Comments/Context: John Baldessari's fantastic retrospective exhibition now on view at the Met has more ideas per square foot than any other show I have seen in New York this year. It voraciously wanders from idea to idea, mixing and juxtaposing, compiling and clustering, with a powerful cerebral logic that moves easily from arid and brainy to joyfully playful and downright funny.
While Baldessari has aptly been called the godfather of Conceptual art, this show led me to a more complex reading of where his greatest innovation really lies. I now see him at the confluence of three rivers of artistic thought: the last waves of Pop art and its transformation by mass culture, the heady idiosyncrasy of Conceptual art (especially in its manifestations in photography and its explorations of optics, illusions, and visual puns), and the birth of Appropriation art and its reuse and recontextualization of images drawn from various media, including the cinema. These three sets of forces have been processed in his mind, twisted and connected into a range of new and original possibilities and end points. He is really much more of a bridge figure and downstream influencer than I gave him credit for.
The exhibit is organized chronologically, so the first several rooms are full of mostly 1960s-era paintings that expand beyond the realm of Pop and introduce the combination of smart textual language and photographic imagery to stretched canvas. You can really see Baldessari moving beyond simple representations of everyday pop culture objects toward a more inward looking examination of the nature and process of art itself. Out of the ashes of his cremation of most of his early work (complete with urn and cemetery plaque) comes a flowering of conceptual projects the depth and breadth of which is truly astonishing.
The next few rooms of 1970s work are by far the highlight of this retrospective. It is not an exaggeration to say that every single work on display in this stretch of spaces has something unexpected to say. Images of a red ball in the sky are aligned horizontally, fingers select carrots from groups of three, a circle of red arrows shows the direction people are walking and Baldessari hits a variety of objects with a golf club. The flood of ideas gains momentum as the artist sings Sol LeWitt's sentences, writes and rewrites that he will not make any boring art, and repeats over and over again the phrase "I am making art" as he moves around in his studio. Colored sheets of paper are thrown out of house windows, tiny corners of paintings are used to represent the whole, and car hoods are arranged by their subtle shades of color. It's a bravura performance of deviant ideas, continually pushing the edges of what had heretofore been possible. (John Baldessari, Goodbye to Boats (Sailing In), 1972-1973, at right.)
When Baldessari transitions to the larger scale multi-part photocompositions for which is likely best known, I think the air actually deflates just a bit; in comparison to the sly trickery and raw energy of the 1970s work, from the 1980s onward, I think the power of the works is more muted. He's moved on to appropriation as his main underlying tool (particularly from film stills), and has relied on implied emotion, psychology, and symbolism as his primary tricks of the trade; each gathering of juxtaposed images (enlarged, cropped etc.) is now a kind of dramatic rebus to be puzzled out. A ladder of dead and sleeping men lay in horizontal stripes, guns radiate from a kiss, gangsters and lovers are paired together, people fall upward, and a long thin line connects a mountain climber and a scuba diver who are juxtaposed with cakes. Soon his signature colored dots are introduced to make faces anonymous, and this motif then evolves into colored silhouettes and overlapping painted/photographic scenes. The clusters get physically larger and larger as the years pass, becoming both more intricate and more obtuse. The final room of the show contains his most recent works and has him coming almost full circle, back to pared down painting once again, but via the assimilation of decades of underlying conceptual themes.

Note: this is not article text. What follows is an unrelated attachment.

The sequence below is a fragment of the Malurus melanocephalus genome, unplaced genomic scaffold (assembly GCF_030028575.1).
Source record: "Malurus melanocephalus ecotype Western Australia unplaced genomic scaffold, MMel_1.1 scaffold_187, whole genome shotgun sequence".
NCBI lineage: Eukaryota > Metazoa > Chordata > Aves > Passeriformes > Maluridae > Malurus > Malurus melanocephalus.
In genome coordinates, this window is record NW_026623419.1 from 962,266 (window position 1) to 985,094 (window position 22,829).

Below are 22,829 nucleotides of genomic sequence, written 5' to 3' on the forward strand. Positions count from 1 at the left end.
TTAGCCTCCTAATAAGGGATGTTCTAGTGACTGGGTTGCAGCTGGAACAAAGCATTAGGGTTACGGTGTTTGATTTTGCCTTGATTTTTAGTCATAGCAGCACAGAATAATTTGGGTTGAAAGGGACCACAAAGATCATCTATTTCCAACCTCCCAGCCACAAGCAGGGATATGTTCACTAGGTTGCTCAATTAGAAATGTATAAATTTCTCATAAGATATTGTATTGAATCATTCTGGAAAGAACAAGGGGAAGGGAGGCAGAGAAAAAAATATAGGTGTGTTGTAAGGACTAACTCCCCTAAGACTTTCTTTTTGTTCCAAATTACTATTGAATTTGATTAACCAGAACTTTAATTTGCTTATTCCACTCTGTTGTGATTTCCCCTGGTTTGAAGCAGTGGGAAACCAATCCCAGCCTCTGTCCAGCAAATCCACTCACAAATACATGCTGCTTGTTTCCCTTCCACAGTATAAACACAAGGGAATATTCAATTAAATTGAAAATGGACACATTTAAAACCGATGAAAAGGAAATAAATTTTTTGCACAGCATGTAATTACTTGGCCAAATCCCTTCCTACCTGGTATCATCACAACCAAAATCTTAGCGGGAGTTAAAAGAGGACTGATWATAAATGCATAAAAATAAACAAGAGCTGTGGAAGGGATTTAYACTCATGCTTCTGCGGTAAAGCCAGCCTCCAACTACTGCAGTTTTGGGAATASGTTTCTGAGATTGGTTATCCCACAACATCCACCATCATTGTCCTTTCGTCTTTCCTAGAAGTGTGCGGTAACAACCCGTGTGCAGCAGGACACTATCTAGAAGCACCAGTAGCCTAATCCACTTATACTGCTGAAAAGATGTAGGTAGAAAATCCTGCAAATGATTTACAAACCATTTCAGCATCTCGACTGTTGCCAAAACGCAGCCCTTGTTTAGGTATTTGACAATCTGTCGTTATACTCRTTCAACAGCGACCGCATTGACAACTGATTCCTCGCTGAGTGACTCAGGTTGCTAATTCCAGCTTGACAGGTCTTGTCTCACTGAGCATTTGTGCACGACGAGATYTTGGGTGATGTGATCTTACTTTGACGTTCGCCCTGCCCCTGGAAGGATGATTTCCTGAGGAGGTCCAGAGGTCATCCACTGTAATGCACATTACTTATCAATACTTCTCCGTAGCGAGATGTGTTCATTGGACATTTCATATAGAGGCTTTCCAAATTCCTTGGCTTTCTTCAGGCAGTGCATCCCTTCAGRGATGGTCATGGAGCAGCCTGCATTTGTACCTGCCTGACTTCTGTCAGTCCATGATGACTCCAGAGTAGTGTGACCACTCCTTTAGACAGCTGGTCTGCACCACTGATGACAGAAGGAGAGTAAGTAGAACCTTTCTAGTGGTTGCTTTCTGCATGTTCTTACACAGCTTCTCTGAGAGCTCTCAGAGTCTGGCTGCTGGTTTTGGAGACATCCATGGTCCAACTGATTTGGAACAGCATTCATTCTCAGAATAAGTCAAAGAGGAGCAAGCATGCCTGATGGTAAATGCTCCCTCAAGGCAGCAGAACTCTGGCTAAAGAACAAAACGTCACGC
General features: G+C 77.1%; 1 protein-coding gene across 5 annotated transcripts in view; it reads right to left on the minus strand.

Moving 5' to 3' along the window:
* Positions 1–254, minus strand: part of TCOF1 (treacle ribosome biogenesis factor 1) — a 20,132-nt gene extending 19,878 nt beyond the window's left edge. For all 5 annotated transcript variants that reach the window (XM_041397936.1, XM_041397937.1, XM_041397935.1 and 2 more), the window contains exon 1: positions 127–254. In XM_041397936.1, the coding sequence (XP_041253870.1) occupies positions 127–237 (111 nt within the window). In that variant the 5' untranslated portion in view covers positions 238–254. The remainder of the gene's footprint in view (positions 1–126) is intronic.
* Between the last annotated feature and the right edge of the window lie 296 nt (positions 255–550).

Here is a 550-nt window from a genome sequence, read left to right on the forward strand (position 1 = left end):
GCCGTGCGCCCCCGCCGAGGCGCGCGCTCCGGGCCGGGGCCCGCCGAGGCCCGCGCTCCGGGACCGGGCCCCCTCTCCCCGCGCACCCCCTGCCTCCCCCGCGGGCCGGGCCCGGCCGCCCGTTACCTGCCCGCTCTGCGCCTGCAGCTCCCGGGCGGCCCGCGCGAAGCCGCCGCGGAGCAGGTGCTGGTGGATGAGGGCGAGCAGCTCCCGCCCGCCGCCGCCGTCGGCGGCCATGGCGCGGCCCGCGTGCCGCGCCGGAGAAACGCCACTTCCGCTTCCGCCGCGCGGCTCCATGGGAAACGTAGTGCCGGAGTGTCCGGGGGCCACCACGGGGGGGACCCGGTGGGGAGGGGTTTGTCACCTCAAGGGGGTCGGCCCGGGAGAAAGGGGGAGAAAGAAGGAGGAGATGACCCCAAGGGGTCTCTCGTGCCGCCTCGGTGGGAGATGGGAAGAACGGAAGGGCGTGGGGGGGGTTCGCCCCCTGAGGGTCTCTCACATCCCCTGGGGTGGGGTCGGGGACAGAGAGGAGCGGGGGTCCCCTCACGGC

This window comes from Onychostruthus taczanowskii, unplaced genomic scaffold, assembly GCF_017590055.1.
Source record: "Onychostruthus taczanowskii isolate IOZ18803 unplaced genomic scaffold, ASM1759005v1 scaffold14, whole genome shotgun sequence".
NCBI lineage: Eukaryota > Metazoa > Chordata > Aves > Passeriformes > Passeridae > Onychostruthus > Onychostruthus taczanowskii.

For seekers of brain stimulation and lovers of open ended interpretation, this retrospective is a must see. In many ways, what I like best about this show is that photography is seen as an integral part of the evolution of Contemporary Art (capitalized), where multiple images, automatic picture making, serial and time-based works, and the rethinking of photographic imagery are all tightly woven into the fabric of ideas that are being explored, rejected, and reimagined. It is no wonder that Baldessari has been so influential; his abundant harvest of witty logic has not only collated several of the main tributaries of recent artistic method, but has provided handy jumping off points for countless others who have explored some of the more promising side roads and backstreets.
Collector's POV: John Baldessari is represented by Marian Goodman Gallery in New York (here), where an exhibition of new paintings was on display this Fall. Baldessari's work has become consistently available in the secondary markets, nearly always available in Contemporary Art auctions rather than those focused solely on Photography. Prices for his photo-based pieces have ranged in recent years from $10000 to nearly $1 million, with most of his larger multi-part works made since the 1980s routinely fetching six figures. Some of Baldessari's paintings have run even higher, up to $4.4 million in 2007. (John Baldessari, Kiss/Panic, 1984, at right.)
Rating: *** (three stars) EXCELLENT (rating system described here).
- Reviews: NY Times (here), New York (here), LA Times (here), Wall Street Journal (here), Time Out (here)
- Feature: New Yorker (here)
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